Mahatta’s focus was less on the man than on his legacy. One of the finest architectural photographers in the country, he photographed some spectacular buildings in the Capital, designed by architects Charles Correa, Achyut Kanvinde, Joseph Allen Stein and J.K. Chowdhury, among others.

Somak Ghoshal

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Balraj Sahni in ‘Do Bigha Zameen’. Photo courtesy: Rinki RoyCinema in the age of Nehru (happy and sad versions)

Unlike Mahatma Gandhi, who famously rejected the seductions of cinema, Nehru enjoyed the movies and movie stars, and they embraced him in turn.

Some embraced the Nehruvian ideals of nation-building, progressive thought, and a belief in the goodness of the state—Ab Dilli Dur Nahin’s child actor travelled many miles to personally deliver a letter to the new patriarch of the nation to demand justice for his wronged father.

Some actors embodied the optimism of the decade. Dev Anand, the jaunty romantic, was a hero for the times, light in step and cheerful in the face of adversity, one eye forever fixed on the horizon beyond which a brighter future lay.

However, Partition-inflicted scars, and the realization that injustice wasn’t going to vanish overnight, ran parallel to the celebration of a new age. The reigning stars and film-makers asked larger questions through song and romantic entanglements.

Dev Anand in ‘Jaal’. Photo: Hindustan Times Raj Kapoor promoted a populist socialism that gently rocked the boat without toppling it. Dilip Kumar internalized the grief of men unable to deal with the outer world. Guru Dutt threw up his hands in futility. Bimal Roy probed caste, poverty and injustice.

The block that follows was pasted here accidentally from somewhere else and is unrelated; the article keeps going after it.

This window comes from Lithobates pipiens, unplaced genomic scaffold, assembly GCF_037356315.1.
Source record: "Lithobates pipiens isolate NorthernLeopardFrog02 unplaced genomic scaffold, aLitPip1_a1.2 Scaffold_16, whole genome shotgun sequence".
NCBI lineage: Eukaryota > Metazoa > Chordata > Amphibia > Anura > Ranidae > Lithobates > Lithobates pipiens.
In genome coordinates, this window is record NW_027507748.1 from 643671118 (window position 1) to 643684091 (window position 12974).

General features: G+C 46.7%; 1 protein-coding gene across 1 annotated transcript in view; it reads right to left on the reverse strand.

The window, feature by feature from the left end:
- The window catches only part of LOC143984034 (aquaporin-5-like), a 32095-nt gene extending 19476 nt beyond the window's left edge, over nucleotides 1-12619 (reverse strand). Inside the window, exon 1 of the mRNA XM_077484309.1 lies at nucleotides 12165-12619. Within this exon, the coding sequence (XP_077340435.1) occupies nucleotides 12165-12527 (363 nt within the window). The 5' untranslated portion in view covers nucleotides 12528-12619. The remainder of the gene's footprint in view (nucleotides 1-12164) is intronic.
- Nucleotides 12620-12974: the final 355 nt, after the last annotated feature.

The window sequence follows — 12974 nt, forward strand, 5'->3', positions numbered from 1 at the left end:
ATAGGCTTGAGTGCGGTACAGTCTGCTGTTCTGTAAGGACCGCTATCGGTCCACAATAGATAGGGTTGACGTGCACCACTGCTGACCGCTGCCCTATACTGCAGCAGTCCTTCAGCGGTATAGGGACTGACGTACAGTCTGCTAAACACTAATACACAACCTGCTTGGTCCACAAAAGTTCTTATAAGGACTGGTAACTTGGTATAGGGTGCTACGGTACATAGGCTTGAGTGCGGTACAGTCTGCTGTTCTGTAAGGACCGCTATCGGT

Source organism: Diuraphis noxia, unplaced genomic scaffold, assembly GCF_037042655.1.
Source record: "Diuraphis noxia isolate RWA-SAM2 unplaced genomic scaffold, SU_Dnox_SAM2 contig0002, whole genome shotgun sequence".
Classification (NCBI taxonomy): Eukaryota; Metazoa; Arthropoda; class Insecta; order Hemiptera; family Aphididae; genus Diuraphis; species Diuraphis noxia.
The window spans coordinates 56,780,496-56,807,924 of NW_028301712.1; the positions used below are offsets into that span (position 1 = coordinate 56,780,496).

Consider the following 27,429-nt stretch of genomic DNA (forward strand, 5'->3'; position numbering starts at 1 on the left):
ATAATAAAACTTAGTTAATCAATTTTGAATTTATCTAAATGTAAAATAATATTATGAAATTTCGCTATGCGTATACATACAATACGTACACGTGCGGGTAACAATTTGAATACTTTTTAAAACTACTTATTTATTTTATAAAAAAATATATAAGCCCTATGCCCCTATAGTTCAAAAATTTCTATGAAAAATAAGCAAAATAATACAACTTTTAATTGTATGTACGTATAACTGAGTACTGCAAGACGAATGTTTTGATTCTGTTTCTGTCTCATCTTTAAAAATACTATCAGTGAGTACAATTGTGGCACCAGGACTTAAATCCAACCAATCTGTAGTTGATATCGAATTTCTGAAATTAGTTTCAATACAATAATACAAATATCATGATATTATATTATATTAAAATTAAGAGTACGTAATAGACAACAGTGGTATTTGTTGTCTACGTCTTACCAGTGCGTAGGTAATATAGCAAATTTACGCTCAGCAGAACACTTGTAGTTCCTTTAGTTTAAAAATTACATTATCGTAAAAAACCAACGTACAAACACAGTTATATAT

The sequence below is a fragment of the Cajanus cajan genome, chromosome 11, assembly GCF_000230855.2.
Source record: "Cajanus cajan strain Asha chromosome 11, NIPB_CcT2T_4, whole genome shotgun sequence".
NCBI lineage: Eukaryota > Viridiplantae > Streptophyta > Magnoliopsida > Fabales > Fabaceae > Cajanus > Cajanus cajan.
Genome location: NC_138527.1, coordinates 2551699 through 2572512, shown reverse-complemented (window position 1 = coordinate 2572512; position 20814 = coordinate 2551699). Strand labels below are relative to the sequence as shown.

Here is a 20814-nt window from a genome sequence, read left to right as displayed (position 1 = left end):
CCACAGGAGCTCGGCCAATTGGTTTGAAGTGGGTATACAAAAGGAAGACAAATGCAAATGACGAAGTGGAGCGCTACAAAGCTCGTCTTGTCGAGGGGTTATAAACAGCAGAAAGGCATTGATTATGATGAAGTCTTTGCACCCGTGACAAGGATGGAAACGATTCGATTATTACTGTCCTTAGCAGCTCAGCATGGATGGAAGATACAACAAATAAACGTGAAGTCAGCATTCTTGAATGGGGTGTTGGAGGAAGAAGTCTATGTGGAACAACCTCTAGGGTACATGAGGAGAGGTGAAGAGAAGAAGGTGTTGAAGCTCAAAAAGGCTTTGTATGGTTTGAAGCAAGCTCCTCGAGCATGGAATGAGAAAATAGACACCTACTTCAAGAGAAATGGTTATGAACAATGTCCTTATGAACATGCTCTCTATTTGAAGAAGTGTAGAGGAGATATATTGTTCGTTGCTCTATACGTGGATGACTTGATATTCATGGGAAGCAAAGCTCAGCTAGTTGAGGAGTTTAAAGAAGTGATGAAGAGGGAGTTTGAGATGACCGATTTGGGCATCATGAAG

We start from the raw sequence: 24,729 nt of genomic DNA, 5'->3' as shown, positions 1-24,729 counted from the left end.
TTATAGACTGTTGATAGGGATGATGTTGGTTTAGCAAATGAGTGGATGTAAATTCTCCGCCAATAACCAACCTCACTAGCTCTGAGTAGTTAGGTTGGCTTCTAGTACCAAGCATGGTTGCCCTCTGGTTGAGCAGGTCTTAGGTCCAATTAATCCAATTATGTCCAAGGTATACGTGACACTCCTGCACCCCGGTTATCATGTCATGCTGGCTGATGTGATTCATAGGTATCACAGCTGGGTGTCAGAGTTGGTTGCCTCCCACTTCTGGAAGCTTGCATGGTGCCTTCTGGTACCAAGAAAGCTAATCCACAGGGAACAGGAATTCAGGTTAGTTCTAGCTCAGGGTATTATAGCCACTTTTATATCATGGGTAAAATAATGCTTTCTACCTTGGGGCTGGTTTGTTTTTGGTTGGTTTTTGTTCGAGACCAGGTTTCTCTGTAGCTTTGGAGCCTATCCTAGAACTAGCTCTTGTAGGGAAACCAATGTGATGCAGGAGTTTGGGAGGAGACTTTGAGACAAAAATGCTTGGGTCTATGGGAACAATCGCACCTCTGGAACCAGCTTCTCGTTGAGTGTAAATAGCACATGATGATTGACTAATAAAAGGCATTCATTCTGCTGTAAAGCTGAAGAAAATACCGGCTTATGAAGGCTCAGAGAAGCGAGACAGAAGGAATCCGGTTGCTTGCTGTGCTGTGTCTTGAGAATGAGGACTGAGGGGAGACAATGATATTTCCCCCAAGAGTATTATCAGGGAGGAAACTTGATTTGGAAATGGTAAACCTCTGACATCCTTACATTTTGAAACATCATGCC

They were mourning him as late as 1967 in Naunihal—another child set out on a journey to meet Nehru, this time to ask him about unkept promises. The answer was provided in the movie’s song Meri Awaaz Suno, played on footage of the great man’s funeral procession.

Nandini Ramnath

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Crafting an indigenous design aesthetic

A black and white photograph of a balding Nehru sits on the History & Background page of the website of the National Institute of Design (NID), Ahmedabad. However, his role in setting it up was limited to the approval of the Eames Report. Submitted in 1958 by American designers Charles and Ray Eames at the behest of the Union government, the “India Report” recommended a problem-solving design consciousness linking education with actual experience. NID was founded in 1961 on the basis of these recommendations, with assistance from the Ford Foundation and Ahmedabad’s Sarabhai family, particularly Gautam Sarabhai and his sister Gira. Nehru’s letter of greeting upon its establishment was reproduced in a book called 50 Years Of the National Institute Of Design—1961-2011.